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Jamaican cuisine is famous. But our comparative advantage in Cockpit Country is probably for those dishes which are unknown to visitors from industrialised countries: root crops (really tubers, not roots) such as sweet and bitter cassava (bammy) and the many varieties of yam; breadfruit with its history of being imported by Captain Bligh; green banana (a surprise to tourists who only know ripe banana); dumplings. Note that boiling is the most usual way of cooking: fat for frying was less available in the past and few people had ovens. Jerk pork is an exception and was originated by the Maroons in Jamaica as a way of preparing meat for storage and without creating smoke which could be seen by the British military. Cassava is particularly interesting because it is poisonous unless processed and you wonder how the processing method could have been discovered: how many people died in experimenting? What possessed the survivors to keep on trying with different methods which weren’t fatal?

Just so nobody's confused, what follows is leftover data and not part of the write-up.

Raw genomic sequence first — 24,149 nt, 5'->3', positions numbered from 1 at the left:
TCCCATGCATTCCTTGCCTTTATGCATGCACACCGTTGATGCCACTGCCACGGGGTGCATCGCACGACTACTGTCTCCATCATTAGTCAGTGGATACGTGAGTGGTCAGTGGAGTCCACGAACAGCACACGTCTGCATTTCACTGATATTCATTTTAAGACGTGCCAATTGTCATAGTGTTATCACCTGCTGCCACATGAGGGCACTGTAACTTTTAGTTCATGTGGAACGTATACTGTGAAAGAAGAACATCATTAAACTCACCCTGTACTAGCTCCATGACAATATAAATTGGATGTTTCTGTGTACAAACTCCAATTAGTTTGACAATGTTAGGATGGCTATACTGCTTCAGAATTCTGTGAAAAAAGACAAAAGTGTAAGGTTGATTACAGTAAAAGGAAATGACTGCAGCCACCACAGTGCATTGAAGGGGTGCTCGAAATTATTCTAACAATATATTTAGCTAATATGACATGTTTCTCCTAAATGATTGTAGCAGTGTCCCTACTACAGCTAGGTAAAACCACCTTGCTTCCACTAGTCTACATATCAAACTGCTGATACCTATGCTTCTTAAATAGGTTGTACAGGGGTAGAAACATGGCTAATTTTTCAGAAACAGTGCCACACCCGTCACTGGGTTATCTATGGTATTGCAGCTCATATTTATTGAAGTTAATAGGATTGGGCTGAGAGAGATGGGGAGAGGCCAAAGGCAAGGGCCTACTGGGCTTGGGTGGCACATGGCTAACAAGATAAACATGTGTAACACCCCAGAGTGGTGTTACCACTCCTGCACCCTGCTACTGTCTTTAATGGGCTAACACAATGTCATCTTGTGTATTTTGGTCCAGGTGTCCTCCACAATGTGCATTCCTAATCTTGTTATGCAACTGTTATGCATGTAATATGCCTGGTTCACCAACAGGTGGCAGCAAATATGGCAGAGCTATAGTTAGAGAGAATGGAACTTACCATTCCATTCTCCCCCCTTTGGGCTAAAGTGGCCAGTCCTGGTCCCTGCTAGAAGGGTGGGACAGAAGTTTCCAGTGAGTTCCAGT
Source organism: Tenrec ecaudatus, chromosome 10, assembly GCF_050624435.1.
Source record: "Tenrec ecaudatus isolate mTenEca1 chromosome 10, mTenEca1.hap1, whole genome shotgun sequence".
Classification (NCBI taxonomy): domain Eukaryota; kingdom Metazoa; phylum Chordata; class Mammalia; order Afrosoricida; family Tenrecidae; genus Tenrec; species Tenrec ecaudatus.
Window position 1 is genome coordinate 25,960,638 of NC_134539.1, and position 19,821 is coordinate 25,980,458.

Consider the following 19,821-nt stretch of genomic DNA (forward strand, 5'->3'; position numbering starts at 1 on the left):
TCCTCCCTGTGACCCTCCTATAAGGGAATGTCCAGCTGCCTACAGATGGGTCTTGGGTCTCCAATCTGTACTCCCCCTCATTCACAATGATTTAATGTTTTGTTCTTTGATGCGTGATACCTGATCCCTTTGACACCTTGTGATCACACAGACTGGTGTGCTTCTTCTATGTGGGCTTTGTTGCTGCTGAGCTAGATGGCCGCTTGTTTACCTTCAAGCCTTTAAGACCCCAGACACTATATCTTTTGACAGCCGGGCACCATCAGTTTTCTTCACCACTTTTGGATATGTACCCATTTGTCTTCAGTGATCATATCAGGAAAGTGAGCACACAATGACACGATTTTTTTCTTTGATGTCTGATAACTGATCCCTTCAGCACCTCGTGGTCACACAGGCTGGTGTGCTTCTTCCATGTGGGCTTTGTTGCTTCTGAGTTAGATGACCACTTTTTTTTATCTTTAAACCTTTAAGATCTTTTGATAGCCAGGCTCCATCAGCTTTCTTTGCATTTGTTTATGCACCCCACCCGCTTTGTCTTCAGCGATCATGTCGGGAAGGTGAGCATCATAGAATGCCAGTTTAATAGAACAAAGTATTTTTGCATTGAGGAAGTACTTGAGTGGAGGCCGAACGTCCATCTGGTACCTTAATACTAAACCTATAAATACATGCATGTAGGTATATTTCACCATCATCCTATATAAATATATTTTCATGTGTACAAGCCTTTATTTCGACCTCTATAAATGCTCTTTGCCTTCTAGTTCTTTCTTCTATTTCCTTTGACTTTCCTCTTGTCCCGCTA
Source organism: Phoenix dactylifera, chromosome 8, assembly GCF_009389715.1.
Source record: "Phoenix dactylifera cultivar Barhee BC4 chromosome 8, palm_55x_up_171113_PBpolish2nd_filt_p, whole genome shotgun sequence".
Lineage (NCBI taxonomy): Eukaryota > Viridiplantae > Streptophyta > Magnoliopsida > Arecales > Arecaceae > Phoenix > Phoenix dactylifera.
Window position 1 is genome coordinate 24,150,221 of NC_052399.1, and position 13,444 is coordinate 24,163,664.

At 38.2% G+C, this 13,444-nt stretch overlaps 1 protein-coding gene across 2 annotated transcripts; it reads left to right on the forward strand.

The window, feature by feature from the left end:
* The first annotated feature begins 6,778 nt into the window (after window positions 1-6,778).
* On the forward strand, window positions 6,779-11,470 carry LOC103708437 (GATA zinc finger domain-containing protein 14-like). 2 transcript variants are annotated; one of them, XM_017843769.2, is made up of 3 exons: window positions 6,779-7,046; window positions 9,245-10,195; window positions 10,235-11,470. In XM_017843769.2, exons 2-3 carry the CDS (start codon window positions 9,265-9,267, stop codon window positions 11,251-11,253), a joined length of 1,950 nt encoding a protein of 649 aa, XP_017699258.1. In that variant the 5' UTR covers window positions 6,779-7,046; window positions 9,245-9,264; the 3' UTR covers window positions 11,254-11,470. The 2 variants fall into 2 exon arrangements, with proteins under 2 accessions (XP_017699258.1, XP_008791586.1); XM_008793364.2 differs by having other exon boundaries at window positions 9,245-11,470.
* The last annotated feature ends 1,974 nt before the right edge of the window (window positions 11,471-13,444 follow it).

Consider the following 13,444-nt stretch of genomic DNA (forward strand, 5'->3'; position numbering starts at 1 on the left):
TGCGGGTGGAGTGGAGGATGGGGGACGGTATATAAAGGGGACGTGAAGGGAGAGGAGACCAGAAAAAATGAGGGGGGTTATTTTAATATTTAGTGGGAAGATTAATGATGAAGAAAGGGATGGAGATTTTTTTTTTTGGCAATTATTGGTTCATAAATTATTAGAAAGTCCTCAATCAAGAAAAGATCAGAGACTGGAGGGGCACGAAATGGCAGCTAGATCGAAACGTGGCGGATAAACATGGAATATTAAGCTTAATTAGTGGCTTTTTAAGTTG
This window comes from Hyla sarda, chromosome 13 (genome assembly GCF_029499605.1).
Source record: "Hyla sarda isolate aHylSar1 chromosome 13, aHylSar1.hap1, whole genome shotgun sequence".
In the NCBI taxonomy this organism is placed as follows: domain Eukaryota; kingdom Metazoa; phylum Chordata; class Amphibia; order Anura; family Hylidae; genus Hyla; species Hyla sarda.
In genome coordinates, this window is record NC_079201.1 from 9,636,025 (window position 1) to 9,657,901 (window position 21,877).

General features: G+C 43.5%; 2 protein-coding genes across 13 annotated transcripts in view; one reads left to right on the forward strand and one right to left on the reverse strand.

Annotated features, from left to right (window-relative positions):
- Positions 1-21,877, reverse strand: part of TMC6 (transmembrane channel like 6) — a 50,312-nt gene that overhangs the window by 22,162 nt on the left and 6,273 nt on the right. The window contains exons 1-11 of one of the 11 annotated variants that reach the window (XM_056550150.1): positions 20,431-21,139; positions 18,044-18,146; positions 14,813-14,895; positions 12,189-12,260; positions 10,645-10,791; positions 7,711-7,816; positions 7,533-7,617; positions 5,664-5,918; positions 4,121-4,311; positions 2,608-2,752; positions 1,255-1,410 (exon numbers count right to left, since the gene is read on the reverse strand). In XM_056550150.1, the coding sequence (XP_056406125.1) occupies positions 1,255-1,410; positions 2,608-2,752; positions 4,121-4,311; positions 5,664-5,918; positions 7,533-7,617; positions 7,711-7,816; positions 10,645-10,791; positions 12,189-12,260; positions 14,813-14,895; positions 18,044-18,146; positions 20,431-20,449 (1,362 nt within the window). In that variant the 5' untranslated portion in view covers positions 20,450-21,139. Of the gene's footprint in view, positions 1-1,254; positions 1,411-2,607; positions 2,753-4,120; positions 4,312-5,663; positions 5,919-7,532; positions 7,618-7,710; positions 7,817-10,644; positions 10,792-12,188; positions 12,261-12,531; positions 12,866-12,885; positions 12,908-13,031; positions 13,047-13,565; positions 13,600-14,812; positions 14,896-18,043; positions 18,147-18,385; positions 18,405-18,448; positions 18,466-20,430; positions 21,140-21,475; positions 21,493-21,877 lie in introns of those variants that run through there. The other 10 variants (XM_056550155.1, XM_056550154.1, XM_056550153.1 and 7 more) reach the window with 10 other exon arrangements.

While it is possible that visitors will not appreciate all our meals (mannish water and chicken-foot soup spring to mind), these items should nevertheless be served as part of a choice: they will provide a talking point and an interesting memory.

In addition to the food itself, we should also highlight the preparation and cooking methods and utensils: cassava ‘cutacoo’ and sieve, yabba, calabash, mortar & pestle, three-foot pot, jerk pit. Storage methods can also be highlighted.